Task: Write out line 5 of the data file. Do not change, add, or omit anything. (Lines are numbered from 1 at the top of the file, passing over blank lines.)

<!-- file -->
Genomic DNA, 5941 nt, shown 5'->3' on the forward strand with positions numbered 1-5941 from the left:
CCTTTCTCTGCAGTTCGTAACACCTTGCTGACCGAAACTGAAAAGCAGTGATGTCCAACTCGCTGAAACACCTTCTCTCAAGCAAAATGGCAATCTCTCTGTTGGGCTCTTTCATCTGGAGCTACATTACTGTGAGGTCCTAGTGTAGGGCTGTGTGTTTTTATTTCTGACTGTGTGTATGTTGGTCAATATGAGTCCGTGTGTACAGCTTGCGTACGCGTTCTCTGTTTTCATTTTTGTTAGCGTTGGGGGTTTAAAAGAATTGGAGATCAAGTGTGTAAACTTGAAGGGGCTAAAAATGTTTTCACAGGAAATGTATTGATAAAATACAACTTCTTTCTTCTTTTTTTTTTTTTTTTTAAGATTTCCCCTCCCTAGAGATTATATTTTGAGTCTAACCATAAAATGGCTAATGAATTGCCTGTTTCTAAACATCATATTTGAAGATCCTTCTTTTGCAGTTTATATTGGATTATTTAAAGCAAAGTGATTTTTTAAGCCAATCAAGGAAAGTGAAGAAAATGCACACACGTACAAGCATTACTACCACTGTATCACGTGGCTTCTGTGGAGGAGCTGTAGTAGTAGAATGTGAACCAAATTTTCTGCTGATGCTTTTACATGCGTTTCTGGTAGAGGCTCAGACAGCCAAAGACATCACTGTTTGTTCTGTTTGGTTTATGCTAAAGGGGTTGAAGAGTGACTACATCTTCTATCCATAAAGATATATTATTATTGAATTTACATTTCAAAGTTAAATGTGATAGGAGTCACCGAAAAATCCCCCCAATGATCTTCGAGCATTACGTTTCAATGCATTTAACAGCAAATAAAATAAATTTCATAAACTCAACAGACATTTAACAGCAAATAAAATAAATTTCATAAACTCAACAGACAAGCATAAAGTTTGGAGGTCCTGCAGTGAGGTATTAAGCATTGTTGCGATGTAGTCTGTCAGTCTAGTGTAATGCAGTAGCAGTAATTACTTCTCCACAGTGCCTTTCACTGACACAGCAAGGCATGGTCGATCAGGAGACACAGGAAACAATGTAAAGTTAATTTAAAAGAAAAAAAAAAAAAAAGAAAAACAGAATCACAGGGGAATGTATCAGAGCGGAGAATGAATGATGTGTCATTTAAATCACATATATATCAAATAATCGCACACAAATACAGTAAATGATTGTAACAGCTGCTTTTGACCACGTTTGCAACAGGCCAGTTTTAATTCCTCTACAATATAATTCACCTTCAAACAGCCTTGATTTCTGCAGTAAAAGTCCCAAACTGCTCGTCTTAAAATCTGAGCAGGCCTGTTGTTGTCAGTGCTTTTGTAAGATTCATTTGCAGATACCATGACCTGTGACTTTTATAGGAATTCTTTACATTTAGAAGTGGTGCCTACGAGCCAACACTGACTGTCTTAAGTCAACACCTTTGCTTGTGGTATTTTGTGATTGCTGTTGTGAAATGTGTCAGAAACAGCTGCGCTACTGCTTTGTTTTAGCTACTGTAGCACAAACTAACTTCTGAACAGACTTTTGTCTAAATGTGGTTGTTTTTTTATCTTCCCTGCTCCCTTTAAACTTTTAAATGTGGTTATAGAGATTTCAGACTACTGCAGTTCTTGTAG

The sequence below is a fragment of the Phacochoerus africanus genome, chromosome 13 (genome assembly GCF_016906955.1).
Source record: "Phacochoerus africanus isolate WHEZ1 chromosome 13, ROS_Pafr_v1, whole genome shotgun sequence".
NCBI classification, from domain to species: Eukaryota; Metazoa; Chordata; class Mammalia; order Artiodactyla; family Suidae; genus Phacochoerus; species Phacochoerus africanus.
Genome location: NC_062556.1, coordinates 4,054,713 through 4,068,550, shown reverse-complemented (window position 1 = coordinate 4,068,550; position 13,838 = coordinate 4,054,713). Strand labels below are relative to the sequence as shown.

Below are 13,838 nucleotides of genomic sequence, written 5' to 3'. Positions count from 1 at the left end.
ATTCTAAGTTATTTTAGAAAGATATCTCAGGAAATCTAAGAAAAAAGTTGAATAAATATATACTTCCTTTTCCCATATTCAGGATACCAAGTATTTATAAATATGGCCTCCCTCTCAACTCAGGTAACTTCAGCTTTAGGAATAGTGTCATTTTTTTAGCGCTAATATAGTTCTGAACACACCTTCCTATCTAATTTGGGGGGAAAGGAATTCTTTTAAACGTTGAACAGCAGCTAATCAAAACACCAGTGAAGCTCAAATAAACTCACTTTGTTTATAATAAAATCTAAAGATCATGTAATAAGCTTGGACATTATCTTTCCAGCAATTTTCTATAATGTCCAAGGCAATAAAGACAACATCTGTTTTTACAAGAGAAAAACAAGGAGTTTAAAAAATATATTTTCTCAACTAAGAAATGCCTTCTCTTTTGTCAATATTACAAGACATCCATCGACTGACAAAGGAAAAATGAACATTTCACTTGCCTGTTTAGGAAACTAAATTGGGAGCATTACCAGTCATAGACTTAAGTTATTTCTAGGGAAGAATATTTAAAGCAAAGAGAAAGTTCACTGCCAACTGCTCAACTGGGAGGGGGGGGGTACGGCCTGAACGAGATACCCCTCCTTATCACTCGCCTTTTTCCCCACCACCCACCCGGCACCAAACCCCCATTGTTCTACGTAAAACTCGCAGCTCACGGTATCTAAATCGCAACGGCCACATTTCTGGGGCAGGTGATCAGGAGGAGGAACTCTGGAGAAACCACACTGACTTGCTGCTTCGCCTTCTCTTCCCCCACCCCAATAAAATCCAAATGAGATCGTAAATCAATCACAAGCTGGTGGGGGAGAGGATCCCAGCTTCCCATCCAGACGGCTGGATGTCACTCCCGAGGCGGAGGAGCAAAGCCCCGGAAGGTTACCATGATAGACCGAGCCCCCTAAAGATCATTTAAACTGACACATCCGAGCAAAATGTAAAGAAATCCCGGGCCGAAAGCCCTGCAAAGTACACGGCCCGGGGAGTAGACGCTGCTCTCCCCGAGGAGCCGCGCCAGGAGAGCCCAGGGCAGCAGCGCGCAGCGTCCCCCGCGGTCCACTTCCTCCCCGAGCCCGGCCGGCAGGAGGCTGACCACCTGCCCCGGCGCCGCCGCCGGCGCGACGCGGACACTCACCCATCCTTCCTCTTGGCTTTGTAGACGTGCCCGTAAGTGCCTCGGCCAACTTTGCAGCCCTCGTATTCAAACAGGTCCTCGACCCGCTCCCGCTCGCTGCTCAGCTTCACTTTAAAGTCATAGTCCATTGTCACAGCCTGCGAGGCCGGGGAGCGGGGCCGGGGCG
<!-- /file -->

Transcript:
NCBI classification, from domain to species: Eukaryota; Metazoa; Chordata; class Mammalia; order Artiodactyla; family Suidae; genus Phacochoerus; species Phacochoerus africanus.